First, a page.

Arthur N.R. Robinson, a political leader in the Caribbean island-nation of Trinidad and Tobago who survived a bloody coup attempt while prime minister in 1990 and was a force in the creation of the International Criminal Court, died April 9 in the capital of Port-of-Spain. He was 87.
National Security Minister Gary Griffith announced that Mr. Robinson had complications from diabetes.
Mr. Robinson held ministerial posts in Trinidad and Tobago before serving as prime minister from 1986 to 1991. He held the mostly ceremonial position of president from 1997 to 2003.
His political career began soon after graduating from the University of Oxford. He returned to Trinidad and Tobago and helped found the People’s National Movement, a political party that dominated the country for decades following independence from Britain in 1962.
Under long-serving Prime Minister Eric Williams, regarded as the political father of the country, Mr. Robinson served as minister of finance and minister of external affairs.
Trinidad and Tobago, located off Venezuela’s coast and with a population of 1.2 million, became known as one of the more prosperous Caribbean countries thanks to an oil and natural gas boom in the 1970s. But Mr. Robinson, who was of African descent, grew concerned with economic and social disparities that affected the many islanders of African and Indian ancestry.
Mr. Robinson left the People’s National Movement in 1970 and joined Parliament in 1976 with a newly formed opposition party called the Democratic Action Congress. It later merged with another political opposition group, made up of largely Indian extraction, to form the National Alliance for Reconstruction.
In 1986, Mr. Robinson’s landslide victory as prime minister was viewed as an astonishing feat against the formidable People’s National Movement. At the time, the collapse of global oil prices in 1983 had crippled the economy, and Mr. Robinson promised a recovery via tax reforms and public expenditures. He also vowed to clamp down on rampant corruption and the alleged misuse of billions of dollars in oil revenues.
“What happened to members of the [People’s National Movement] was that they had been in government too long and had not, like myself, experienced both being in power and being out of power,” Mr. Robinson said at the time.
However, his political term was marred by currency devaluation, unemployment that reached 22 percent and rising crime. In 1988, he negotiated a $141 million loan package from the International Monetary Fund, which required him to adopt deeply unpopular austerity measures.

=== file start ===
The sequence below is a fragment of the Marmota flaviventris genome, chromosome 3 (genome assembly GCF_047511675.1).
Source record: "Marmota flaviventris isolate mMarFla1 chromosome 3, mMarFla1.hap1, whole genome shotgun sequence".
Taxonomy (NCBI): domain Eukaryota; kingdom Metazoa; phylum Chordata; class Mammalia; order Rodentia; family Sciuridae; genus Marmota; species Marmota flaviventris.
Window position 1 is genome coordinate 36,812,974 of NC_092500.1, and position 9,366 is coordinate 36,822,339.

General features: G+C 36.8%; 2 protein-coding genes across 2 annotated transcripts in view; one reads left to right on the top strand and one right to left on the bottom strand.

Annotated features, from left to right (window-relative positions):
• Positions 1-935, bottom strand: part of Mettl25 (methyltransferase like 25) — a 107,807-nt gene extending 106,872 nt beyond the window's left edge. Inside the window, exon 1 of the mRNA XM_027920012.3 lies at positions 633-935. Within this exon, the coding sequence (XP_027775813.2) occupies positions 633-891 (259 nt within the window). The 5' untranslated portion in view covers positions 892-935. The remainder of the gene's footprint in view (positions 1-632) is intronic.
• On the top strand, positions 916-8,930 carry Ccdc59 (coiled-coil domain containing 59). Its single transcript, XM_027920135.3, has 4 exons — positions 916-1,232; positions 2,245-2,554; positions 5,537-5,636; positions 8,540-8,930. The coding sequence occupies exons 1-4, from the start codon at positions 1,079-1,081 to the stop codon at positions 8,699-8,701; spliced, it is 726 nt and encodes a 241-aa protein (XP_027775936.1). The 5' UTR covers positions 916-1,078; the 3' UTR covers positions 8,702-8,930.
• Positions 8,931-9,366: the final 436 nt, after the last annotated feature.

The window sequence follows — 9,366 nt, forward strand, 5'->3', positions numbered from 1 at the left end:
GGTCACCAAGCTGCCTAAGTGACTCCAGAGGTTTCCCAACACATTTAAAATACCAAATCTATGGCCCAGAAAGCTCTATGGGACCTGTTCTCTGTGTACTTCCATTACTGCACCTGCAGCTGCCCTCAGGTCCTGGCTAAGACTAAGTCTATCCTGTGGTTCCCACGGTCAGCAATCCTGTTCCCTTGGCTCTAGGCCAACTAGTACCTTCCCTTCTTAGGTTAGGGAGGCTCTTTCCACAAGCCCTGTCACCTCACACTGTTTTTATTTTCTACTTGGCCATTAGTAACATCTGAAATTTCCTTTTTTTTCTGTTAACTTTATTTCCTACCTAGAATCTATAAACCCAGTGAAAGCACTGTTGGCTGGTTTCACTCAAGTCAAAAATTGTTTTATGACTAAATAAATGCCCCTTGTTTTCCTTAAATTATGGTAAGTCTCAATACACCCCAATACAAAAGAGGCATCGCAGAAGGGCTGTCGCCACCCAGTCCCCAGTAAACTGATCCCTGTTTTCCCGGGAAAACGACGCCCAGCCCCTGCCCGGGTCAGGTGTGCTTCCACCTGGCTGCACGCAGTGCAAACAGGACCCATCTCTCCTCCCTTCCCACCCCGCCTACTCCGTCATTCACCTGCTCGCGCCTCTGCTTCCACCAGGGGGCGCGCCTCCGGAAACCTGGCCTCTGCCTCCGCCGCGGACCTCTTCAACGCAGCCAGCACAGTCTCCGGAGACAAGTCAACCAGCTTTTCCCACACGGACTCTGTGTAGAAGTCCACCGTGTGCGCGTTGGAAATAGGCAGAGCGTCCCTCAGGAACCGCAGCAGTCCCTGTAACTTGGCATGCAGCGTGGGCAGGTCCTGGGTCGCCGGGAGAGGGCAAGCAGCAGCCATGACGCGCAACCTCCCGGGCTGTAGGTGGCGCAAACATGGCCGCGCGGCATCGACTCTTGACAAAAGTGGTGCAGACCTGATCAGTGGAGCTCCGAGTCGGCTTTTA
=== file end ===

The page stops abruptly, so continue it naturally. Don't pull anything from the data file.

Mr. Robinson’s popularity plummeted, and his fragile political alliance collapsed over internal disputes.
On July 27, 1990, a group of more than 100 radical Muslim rebels known as Jamaat al-Muslimeen, or Society of Muslims, stormed Parliament and its state-run television station in an attempted coup.
The group’s leader, Abu Bakr, had long fashioned himself as an agitator for the poor and railed against government mismanagement and corruption. He said that the “straw that broke the camel’s back” was a $500,000 expenditure on a planned government monument while too many people were going hungry.
The siege sparked a six-day standoff that resulted in the deaths of at least 24 people. More than 100 were wounded.
Mr. Robinson was in the Parliament building when the rebels stormed in. They held him and more than 45 others hostage, binding them hand and foot, gagging them and forcing them to lie facedown on the floor. The rebels attempted to force Mr. Robinson to call off the Trinidad military waiting outside the building.
“I shouted, ‘Murderers! Torturers!’ and I called upon the forces outside to attack with full force,” Mr. Robinson later told Reuters.
He was beaten and was shot in the right leg.
Looting devastated the capital before negotiations between the rebels and the government led to an agreement in which the rebels would receive amnesty and Mr. Robinson would resign from office.
The hostages were released, but government officials quickly claimed that the demands were not valid under the laws of Trinidad and Tobago. The rebels were arrested and charged with murder and treason. Two years later, Trinidad’s high court upheld their amnesty and freed them.
Mr. Robinson survived the ordeal, but his political career did not. He was voted out of office in the 1991 election.
Arthur Napoleon Raymond Robinson was born Dec. 16, 1926, in Calder Hall, Tobago, and was raised in the fishing village of Castara.
He received a law degree in 1951 from the University of London and graduated in 1954 from St. John’s College at Oxford, where he studied philosophy, politics and economics.
His wife, the former Patricia Rawlins, died in 2009. Survivors include two children.
While prime minister, Mr. Robinson was an early and fervent voice for the establishment of what in 2002 became the International Criminal Court at the Hague. He spoke of his vision for the court in 1989 before the U.N. General Assembly, mostly as a means of controlling drug and weapons trafficking, and its scope was later expanded to hear cases of crimes against humanity.
Mr. Robinson served on the board of the ICC’s Victims Trust Fund, which helps people rebuild lives shattered by war.
In 2011, Tobago renamed its international airport in Mr. Robinson’s honor.
CORRECTION: An earlier version of this obituary incorrectly reported that Mr. Robinson was born Dec. 16, 1962. The obituary also incorrectly reported that he was deputy prime minister under prime minister Eric Williams. Mr. Robinson was once deputy leader to Williams within the People’s National Movement party. The story had been changed to reflect those corrections.